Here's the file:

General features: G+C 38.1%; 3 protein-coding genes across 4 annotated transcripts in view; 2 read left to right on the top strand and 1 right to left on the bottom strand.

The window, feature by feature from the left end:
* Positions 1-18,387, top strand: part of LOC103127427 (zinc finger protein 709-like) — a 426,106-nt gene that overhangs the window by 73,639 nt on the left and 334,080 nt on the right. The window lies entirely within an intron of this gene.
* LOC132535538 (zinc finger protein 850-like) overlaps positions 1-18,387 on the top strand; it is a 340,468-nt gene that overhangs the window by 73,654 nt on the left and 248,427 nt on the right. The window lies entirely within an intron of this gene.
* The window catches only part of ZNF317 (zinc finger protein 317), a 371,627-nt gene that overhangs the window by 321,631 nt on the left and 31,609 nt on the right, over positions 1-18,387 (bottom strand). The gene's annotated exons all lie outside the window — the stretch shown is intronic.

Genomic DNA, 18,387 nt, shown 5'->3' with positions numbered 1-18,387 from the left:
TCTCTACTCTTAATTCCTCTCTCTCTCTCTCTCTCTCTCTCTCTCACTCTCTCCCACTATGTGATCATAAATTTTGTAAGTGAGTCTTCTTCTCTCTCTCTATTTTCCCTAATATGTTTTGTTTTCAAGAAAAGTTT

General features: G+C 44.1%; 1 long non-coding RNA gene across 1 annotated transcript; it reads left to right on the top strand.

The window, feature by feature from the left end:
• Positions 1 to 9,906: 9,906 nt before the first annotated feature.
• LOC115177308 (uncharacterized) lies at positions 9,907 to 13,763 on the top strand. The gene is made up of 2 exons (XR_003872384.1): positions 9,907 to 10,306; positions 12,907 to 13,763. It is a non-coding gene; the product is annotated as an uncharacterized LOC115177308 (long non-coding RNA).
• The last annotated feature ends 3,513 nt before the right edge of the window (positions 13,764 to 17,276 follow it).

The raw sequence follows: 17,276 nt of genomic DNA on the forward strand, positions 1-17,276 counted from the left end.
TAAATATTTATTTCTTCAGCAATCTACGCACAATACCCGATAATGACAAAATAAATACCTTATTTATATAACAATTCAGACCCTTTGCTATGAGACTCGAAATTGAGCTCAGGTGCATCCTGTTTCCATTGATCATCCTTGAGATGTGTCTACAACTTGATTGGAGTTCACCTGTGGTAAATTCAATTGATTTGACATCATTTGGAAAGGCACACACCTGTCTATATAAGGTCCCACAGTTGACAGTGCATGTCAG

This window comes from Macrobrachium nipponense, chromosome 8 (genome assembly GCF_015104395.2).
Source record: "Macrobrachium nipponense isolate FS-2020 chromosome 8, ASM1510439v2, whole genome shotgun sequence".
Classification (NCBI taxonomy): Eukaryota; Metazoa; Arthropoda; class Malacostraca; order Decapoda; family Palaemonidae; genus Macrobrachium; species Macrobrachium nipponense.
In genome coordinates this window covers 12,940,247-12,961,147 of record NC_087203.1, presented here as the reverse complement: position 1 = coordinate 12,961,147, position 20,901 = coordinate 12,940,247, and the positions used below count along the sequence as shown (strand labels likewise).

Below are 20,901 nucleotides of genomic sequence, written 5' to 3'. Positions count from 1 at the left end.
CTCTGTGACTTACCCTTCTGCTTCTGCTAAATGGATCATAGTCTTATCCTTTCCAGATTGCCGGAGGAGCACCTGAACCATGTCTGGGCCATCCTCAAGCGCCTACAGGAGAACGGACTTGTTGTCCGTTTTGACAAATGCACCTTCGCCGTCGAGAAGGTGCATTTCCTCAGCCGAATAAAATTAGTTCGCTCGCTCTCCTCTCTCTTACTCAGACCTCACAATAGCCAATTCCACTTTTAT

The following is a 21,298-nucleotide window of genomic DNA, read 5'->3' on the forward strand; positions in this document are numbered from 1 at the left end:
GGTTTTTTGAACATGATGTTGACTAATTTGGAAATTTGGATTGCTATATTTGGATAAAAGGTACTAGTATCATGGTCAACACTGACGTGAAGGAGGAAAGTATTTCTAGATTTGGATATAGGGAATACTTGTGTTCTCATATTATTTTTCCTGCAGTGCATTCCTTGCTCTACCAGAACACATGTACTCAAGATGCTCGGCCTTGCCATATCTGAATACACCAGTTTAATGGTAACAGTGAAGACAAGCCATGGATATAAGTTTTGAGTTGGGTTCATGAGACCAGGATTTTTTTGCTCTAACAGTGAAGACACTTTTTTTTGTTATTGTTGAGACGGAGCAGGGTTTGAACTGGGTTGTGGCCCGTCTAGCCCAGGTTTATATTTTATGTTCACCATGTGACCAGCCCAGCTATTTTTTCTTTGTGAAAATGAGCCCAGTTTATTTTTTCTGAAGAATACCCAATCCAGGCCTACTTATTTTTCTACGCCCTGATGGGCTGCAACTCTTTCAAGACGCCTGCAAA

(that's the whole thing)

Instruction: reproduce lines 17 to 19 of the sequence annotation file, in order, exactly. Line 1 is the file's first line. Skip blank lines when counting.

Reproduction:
Classification (NCBI taxonomy): Eukaryota; Metazoa; Arthropoda; class Malacostraca; order Decapoda; family Palaemonidae; genus Macrobrachium; species Macrobrachium nipponense.
In genome coordinates this window covers 12,940,247-12,961,147 of record NC_087203.1, presented here as the reverse complement: position 1 = coordinate 12,961,147, position 20,901 = coordinate 12,940,247, and the positions used below count along the sequence as shown (strand labels likewise).

Below are 20,901 nucleotides of genomic sequence, written 5' to 3'. Positions count from 1 at the left end.